© Queensland Government
© Queensland Government
The only species in its genus found in Australia, the yellow-winged locust is a flying insect with bright yellow wings. It looks similar to the migratory locust, but smaller. The yellow-winged locust makes a distinctive clicking noise when flying.
Yellow-winged locusts occur in all of Australia's mainland states. They damage crops from Cape York to the Lockyer Valley in Queensland.
The yellow-winged locust is not a prohibited or restricted invasive animal under the Biosecurity Act 2014.
- Insect with bright yellow wings, 35–50mm long when mature.
- Makes distinctive clicking noise when flying.
- Hind wings are bright yellow with black band along edge.
- Body colour varies from green to brown in normal conditions to straw-coloured when swarming.
- Found in pasture and cropping areas.
- See locusts fact sheet (PDF, 5MB) for distribution maps.
- Dense egg beds are laid in bare, compact soil.
- Eggs hatch after 17 days, producing nymphs.
- Nymphs take 40–50 days to become immature adults
- Immature adults take further 12–14 days to mature and lay eggs.
- Populations are highest spring-autumn.
- At high population densities, nymph bands and adult swarms can form.
- Adult swarms are infrequent, localised and spread slowly.
- Pastures, forage crops.
- Damages crops from areas in Cape York to Lockyer Valley in Queensland.
- Insectivorous birds and mammals, predator insects, parasites and diseases.
- Readily controlled with insecticides if treated at right time.
- Different insecticides can be used to control each locust species.
- Residues of some insecticides have negative effects on trade in agricultural products.
- Only insecticides registered or approved for use to control the yellow-winged locust by the Australian Pesticides and Veterinary Medicines Authority can be used in Queensland's cropping or livestock producing areas.
- Control of yellow-winged locust is landholder's responsibility.
- Biosecurity Queensland is responsible for recommending and coordinating control strategies in Queensland. The Australian Plague Locust Commission implements control measures when locusts reach sufficient numbers to present a threat to 2 or more states.
- Appropriate application methods for the insecticides used to control yellow-winged locust vary with the locusts' life stage and behaviour.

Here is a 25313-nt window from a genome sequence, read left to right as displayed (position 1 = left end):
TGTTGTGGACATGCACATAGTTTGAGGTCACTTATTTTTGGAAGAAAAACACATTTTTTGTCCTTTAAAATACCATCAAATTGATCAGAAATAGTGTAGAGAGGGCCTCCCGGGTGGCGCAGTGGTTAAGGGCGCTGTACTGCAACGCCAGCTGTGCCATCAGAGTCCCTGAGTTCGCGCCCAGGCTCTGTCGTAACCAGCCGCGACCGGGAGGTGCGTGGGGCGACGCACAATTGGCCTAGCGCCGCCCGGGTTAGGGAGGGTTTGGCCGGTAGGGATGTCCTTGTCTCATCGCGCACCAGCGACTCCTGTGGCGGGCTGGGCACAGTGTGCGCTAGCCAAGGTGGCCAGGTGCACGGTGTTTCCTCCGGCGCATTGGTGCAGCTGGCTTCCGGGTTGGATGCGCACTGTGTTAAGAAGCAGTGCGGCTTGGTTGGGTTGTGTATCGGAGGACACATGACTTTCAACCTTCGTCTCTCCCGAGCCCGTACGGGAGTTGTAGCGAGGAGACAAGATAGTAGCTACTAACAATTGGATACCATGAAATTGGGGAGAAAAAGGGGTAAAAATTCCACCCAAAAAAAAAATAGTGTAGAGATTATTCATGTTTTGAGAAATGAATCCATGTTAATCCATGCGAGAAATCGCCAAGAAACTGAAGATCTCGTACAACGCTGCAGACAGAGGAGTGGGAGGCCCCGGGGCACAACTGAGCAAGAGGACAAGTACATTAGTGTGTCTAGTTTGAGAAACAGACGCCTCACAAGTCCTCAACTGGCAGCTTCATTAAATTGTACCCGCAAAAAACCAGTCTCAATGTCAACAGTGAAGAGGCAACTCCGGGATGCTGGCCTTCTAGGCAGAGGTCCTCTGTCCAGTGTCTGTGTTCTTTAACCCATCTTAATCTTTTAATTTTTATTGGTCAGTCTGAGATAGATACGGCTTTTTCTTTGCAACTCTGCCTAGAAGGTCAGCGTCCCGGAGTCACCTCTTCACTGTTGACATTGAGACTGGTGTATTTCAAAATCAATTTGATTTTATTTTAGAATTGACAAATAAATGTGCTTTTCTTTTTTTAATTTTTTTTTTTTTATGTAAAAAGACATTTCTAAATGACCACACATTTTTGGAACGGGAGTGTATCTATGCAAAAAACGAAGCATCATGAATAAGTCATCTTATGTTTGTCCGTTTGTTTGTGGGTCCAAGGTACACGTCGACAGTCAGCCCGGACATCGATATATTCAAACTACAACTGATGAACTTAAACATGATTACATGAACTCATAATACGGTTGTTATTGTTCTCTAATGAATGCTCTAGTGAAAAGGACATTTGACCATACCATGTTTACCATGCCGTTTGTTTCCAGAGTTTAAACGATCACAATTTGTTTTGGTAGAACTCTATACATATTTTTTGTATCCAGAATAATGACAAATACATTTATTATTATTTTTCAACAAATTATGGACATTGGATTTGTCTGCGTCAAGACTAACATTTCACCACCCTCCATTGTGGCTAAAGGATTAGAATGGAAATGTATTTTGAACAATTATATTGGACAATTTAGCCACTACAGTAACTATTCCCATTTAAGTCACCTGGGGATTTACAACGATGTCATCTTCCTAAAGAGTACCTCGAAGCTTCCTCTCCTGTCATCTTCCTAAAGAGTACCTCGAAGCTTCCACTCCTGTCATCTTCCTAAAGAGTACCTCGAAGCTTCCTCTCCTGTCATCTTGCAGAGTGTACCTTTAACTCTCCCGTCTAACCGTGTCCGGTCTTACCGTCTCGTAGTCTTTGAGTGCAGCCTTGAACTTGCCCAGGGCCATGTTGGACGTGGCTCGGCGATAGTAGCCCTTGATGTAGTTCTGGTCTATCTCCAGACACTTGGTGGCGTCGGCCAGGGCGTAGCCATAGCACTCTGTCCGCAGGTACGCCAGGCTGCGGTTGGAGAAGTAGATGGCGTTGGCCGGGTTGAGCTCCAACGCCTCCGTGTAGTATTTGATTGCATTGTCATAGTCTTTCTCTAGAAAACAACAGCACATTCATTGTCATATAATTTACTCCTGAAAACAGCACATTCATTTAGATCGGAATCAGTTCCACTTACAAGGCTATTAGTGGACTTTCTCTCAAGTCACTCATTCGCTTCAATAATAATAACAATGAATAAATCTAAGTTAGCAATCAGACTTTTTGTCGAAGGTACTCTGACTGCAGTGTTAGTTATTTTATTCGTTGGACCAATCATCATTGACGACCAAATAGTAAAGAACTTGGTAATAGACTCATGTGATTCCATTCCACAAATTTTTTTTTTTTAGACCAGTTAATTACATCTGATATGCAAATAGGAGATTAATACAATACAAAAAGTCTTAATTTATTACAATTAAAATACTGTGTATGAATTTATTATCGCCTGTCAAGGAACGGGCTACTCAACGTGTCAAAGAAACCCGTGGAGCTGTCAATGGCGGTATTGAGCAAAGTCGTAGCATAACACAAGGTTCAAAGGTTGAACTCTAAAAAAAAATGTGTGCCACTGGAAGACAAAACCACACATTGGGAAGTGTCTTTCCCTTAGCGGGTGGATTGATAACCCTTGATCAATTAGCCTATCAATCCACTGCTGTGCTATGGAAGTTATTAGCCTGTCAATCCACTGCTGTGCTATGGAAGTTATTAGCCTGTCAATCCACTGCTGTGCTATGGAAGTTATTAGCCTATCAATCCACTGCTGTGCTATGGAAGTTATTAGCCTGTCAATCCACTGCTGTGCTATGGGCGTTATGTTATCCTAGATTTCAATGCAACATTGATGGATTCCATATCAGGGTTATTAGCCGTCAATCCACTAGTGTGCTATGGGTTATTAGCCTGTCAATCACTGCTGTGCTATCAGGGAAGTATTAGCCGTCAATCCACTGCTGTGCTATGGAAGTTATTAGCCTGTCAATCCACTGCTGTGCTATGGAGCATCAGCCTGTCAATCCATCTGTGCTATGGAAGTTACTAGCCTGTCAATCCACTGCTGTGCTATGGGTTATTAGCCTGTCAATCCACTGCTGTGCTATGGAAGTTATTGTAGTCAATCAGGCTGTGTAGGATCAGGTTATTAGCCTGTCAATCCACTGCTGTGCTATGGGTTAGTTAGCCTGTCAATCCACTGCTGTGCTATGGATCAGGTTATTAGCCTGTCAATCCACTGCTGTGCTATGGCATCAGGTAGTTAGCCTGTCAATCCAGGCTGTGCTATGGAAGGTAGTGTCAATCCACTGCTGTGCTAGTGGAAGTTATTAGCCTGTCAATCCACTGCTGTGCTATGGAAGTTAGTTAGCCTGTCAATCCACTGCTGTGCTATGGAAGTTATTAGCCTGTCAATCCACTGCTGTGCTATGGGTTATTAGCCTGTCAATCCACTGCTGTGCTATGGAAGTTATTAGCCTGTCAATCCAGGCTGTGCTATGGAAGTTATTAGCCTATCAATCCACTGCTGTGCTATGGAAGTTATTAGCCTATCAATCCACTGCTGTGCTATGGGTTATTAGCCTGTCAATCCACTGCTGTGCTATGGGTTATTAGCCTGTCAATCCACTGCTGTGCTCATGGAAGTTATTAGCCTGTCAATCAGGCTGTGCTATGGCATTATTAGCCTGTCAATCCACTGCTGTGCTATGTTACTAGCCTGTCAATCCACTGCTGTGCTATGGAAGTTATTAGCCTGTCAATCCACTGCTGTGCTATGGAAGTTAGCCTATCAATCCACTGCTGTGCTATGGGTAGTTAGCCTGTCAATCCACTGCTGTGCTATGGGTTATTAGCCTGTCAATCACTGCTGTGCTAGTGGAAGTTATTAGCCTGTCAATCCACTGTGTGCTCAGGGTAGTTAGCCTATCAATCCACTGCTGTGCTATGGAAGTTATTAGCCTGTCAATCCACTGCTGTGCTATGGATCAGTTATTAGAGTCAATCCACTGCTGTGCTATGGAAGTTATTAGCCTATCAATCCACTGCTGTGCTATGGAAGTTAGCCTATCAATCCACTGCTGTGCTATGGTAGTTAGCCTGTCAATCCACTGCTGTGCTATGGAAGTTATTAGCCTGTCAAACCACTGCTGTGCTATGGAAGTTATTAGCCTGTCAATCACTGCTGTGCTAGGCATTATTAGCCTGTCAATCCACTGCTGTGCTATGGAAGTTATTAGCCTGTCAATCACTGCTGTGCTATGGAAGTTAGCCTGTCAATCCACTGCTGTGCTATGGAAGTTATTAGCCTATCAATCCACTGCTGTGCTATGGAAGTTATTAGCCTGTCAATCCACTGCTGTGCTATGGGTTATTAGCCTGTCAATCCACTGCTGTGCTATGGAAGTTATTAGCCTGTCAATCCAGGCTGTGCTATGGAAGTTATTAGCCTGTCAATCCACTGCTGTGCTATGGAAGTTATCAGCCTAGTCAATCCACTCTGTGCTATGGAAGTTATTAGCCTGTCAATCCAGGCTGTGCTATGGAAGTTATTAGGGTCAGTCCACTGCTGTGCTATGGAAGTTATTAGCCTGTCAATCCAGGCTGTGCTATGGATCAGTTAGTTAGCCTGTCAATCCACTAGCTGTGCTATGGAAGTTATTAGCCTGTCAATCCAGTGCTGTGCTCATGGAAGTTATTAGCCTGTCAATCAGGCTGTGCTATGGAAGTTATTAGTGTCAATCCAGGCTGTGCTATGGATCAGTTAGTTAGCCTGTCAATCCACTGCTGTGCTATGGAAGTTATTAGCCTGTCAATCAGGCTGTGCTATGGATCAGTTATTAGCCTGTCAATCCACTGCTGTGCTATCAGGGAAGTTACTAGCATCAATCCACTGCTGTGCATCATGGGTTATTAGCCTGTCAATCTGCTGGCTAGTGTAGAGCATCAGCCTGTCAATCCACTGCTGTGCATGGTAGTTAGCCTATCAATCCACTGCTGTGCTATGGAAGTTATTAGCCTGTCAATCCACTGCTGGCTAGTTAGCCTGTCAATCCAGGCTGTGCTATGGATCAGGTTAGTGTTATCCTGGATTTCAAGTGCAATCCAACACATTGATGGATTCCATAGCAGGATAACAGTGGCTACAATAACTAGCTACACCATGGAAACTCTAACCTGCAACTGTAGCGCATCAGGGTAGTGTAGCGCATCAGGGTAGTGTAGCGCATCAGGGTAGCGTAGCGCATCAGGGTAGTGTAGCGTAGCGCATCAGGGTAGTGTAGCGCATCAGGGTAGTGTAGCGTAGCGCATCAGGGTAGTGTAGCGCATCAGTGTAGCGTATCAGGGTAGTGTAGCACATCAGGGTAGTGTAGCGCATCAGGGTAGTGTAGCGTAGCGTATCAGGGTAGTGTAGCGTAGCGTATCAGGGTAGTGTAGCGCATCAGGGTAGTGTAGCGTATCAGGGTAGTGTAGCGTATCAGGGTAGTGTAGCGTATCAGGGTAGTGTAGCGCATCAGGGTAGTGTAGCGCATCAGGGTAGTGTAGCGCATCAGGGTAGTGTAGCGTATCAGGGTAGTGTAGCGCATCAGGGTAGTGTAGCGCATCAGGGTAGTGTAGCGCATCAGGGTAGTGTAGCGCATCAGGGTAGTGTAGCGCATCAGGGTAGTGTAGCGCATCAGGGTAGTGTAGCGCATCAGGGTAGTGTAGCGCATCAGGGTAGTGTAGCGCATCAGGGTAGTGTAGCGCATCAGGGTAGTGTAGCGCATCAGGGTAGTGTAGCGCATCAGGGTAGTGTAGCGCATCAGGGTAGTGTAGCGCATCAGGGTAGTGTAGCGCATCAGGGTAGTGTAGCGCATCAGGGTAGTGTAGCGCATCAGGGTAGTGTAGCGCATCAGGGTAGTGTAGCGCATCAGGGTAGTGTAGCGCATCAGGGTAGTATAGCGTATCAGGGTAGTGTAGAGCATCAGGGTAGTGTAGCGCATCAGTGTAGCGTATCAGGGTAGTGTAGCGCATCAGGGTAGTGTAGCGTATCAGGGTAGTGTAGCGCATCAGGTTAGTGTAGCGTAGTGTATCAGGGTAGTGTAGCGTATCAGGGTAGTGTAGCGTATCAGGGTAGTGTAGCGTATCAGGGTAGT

Nymphs – ground spraying
- Nymph bands can be sprayed with boom sprays. Isolated and small areas can be sprayed using misting machines or knapsack sprayers.
- No licence is required to control locusts on your own property using insecticides from ground-spraying equipment.
- When using agricultural insecticides, you must read and follow all product label instructions.
- Factors influencing movement of nymph bands and effectiveness of control include nymph density, weather and cover.
- Nymphs at densities below 30 insects per m2 move very little and don't form bands.
- Spraying in late afternoon is most effective, as nymphs tend to spread out during day. Strong winds may cause nymphs to shelter in cracks in ground or behind windbreaks.
- Dense, high pasture or crops should not be sprayed in still conditions, as wind turbulence is needed for spray to penetrate foliage.
- Nymphs die after contact with, or ingestion of, treated vegetation within 2–48 hours after spraying. Follow-up treatments may be necessary for up to 2 weeks after spraying, as several waves of bands will hatch from 1 egg bed.
Fledged and flying locusts – aerial spraying
- Once locusts have fledged or are flying, aerial spraying of agricultural insecticides is only efficient control method.
- The aerial application of agricultural insecticides is a regulated activity under the Agricultural Chemical Distribution Control Act 1966.
- Aerial spraying should be undertaken by a licensed aerial distribution contractor. Pilots in command of aircraft must hold a current pilot chemical rating licence.
- The yellow-winged locust is not a prohibited or restricted invasive animal under the Biosecurity Act 2014. However, by law, everyone has a general biosecurity obligation (GBO) to take reasonable and practical steps to minimise the risks associated with invasive animals under their control.
- Local governments must have a biosecurity plan that covers invasive animals in their area. This plan may include actions to be taken for yellow-winged locust. Some of these actions may be required under local laws. Contact your local government for more information.
- Managing locusts in Queensland guide (PDF, 8MB)
- Locust fact sheet (PDF, 5MB)
- How to identify locust species (PDF, 3MB)
- Yellow-winged Locust poster (PDF, 3MB)
- Migratory locust
- Spur-throated locust
- Australian plague locust
- Spraying control methods
- Australian Plague Locust Commission
- Last reviewed: 28 Oct 2022
- Last updated: 28 Oct 2022